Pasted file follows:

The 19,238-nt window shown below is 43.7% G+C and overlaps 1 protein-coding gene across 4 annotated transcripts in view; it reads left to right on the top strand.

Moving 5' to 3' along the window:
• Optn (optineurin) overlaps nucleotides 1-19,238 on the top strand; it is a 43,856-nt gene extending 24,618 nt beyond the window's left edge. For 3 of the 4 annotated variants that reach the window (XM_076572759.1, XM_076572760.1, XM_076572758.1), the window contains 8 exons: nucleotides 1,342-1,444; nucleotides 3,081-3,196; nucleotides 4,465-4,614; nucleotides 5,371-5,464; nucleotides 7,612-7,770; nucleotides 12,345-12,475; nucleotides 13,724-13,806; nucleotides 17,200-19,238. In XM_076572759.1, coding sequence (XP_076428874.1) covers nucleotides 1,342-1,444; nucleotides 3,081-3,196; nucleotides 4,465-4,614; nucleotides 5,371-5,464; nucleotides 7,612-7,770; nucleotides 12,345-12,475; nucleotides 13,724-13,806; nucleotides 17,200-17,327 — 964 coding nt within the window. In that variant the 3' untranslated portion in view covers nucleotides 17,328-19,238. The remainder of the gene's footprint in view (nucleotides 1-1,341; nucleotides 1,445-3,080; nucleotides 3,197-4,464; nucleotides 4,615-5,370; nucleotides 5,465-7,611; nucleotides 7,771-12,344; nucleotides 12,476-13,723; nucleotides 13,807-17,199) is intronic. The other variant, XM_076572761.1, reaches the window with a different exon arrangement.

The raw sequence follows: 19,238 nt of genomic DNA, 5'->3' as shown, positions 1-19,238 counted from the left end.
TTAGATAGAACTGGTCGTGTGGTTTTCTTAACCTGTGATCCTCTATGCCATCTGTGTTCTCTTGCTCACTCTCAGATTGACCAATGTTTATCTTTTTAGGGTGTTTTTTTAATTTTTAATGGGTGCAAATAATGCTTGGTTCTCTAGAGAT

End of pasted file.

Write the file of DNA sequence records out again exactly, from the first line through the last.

The 19,238-nt window shown below is 43.7% G+C and overlaps 1 protein-coding gene across 4 annotated transcripts in view; it reads left to right on the top strand.

Moving 5' to 3' along the window:
• Optn (optineurin) overlaps nucleotides 1-19,238 on the top strand; it is a 43,856-nt gene extending 24,618 nt beyond the window's left edge. For 3 of the 4 annotated variants that reach the window (XM_076572759.1, XM_076572760.1, XM_076572758.1), the window contains 8 exons: nucleotides 1,342-1,444; nucleotides 3,081-3,196; nucleotides 4,465-4,614; nucleotides 5,371-5,464; nucleotides 7,612-7,770; nucleotides 12,345-12,475; nucleotides 13,724-13,806; nucleotides 17,200-19,238. In XM_076572759.1, coding sequence (XP_076428874.1) covers nucleotides 1,342-1,444; nucleotides 3,081-3,196; nucleotides 4,465-4,614; nucleotides 5,371-5,464; nucleotides 7,612-7,770; nucleotides 12,345-12,475; nucleotides 13,724-13,806; nucleotides 17,200-17,327 — 964 coding nt within the window. In that variant the 3' untranslated portion in view covers nucleotides 17,328-19,238. The remainder of the gene's footprint in view (nucleotides 1-1,341; nucleotides 1,445-3,080; nucleotides 3,197-4,464; nucleotides 4,615-5,370; nucleotides 5,465-7,611; nucleotides 7,771-12,344; nucleotides 12,476-13,723; nucleotides 13,807-17,199) is intronic. The other variant, XM_076572761.1, reaches the window with a different exon arrangement.

The raw sequence follows: 19,238 nt of genomic DNA, 5'->3' as shown, positions 1-19,238 counted from the left end.
TTAGATAGAACTGGTCGTGTGGTTTTCTTAACCTGTGATCCTCTATGCCATCTGTGTTCTCTTGCTCACTCTCAGATTGACCAATGTTTATCTTTTTAGGGTGTTTTTTTAATTTTTAATGGGTGCAAATAATGCTTGGTTCTCTAGAGAT